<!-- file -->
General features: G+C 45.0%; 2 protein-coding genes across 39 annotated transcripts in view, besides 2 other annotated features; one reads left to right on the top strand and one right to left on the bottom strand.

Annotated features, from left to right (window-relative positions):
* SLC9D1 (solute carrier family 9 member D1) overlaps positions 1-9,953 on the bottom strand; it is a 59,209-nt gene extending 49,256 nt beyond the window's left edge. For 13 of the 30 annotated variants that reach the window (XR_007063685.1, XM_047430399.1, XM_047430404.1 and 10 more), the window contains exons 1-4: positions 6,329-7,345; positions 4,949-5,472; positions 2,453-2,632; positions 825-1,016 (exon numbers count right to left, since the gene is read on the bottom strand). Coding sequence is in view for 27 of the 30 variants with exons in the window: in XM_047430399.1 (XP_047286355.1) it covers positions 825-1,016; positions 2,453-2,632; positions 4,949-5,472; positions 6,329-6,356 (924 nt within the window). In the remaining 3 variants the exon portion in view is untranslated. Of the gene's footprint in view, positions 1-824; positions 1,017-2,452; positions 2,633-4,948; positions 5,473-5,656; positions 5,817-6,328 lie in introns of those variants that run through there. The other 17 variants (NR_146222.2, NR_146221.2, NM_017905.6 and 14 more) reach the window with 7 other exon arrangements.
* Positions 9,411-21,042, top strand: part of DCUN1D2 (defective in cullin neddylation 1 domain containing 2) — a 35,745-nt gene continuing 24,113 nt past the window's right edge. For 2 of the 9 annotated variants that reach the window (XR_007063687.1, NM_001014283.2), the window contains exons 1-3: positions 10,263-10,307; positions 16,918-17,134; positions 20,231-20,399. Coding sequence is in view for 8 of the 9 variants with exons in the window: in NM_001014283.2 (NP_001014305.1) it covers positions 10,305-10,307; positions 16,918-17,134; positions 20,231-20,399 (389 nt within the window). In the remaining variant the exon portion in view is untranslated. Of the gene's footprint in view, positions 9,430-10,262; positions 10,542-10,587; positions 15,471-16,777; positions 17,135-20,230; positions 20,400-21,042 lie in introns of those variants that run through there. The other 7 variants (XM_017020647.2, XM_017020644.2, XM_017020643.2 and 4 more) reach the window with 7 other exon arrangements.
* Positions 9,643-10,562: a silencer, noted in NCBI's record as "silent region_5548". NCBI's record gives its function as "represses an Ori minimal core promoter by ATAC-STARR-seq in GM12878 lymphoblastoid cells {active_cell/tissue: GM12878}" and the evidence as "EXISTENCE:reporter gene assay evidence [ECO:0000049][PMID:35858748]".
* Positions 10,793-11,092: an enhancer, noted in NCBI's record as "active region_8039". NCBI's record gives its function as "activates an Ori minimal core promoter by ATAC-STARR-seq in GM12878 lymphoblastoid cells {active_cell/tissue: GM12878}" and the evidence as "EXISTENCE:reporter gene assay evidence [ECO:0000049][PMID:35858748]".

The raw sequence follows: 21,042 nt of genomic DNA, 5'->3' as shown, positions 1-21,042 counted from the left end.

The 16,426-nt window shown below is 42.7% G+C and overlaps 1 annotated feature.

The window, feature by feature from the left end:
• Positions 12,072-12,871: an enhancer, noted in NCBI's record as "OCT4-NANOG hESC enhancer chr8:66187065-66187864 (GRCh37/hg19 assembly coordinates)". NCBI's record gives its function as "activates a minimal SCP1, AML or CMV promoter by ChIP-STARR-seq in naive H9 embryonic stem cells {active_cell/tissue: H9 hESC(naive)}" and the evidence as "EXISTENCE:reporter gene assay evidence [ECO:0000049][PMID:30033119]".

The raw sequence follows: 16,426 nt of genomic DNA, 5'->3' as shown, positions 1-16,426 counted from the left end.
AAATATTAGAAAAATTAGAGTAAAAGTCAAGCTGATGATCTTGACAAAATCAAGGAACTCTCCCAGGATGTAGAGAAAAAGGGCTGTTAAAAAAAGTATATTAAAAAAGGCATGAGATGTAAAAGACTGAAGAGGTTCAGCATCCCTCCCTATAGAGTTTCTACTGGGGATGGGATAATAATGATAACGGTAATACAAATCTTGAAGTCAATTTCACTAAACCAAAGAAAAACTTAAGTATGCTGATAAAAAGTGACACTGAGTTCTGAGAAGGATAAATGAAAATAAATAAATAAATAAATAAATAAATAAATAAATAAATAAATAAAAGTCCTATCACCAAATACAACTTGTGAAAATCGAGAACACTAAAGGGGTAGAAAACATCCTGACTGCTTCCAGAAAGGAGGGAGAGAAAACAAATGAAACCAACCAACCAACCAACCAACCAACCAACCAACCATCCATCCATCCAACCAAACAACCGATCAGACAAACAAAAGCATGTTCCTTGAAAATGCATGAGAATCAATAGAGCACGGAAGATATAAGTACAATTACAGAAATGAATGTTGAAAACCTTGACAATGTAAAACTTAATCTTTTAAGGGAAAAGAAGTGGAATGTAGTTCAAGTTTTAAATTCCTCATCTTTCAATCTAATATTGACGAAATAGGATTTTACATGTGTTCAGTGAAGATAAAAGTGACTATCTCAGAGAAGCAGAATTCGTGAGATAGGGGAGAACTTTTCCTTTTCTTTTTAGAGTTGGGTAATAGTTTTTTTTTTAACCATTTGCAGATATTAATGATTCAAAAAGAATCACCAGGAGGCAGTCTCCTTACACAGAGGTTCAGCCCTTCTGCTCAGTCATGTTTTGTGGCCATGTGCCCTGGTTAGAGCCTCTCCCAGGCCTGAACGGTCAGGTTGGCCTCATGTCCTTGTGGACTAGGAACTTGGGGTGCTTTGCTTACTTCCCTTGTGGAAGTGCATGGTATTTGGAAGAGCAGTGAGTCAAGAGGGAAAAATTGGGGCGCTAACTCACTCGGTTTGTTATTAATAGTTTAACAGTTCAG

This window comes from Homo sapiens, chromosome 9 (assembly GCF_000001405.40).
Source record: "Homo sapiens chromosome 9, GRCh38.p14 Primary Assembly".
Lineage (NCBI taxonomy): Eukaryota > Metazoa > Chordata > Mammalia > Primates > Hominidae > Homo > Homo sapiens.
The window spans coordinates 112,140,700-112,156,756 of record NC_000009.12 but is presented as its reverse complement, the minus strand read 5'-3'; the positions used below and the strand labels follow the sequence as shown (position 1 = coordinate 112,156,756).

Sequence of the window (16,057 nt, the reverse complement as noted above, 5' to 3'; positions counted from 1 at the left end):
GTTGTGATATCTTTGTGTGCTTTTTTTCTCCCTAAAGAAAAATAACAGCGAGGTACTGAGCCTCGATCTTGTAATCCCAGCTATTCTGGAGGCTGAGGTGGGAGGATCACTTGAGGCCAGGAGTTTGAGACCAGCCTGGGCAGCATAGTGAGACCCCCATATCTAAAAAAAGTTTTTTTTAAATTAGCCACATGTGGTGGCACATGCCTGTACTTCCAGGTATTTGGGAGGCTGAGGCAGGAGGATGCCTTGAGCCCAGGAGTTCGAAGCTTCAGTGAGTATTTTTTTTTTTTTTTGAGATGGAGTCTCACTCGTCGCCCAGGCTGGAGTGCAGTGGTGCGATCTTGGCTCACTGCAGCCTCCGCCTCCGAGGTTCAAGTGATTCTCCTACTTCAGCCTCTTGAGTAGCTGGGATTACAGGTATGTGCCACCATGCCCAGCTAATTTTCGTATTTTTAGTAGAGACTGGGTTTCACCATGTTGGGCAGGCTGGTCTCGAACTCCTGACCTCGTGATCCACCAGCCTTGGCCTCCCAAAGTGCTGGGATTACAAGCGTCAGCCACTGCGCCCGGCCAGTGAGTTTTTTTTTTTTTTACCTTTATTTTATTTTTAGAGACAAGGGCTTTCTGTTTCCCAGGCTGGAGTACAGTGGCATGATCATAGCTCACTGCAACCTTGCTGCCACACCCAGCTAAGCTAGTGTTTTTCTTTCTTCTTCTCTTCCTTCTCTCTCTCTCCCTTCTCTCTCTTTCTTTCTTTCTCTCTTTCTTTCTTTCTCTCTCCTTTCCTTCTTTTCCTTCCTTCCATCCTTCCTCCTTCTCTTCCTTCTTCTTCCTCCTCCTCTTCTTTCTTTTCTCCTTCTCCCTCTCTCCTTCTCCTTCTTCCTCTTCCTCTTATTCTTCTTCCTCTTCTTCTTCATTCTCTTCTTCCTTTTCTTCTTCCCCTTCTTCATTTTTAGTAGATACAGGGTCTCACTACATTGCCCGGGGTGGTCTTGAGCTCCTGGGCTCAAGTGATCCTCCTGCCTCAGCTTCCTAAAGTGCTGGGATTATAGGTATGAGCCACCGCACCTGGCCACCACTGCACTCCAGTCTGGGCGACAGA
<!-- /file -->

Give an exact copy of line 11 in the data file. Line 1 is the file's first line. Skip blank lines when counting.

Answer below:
The raw sequence follows: 16,426 nt of genomic DNA, 5'->3' as shown, positions 1-16,426 counted from the left end.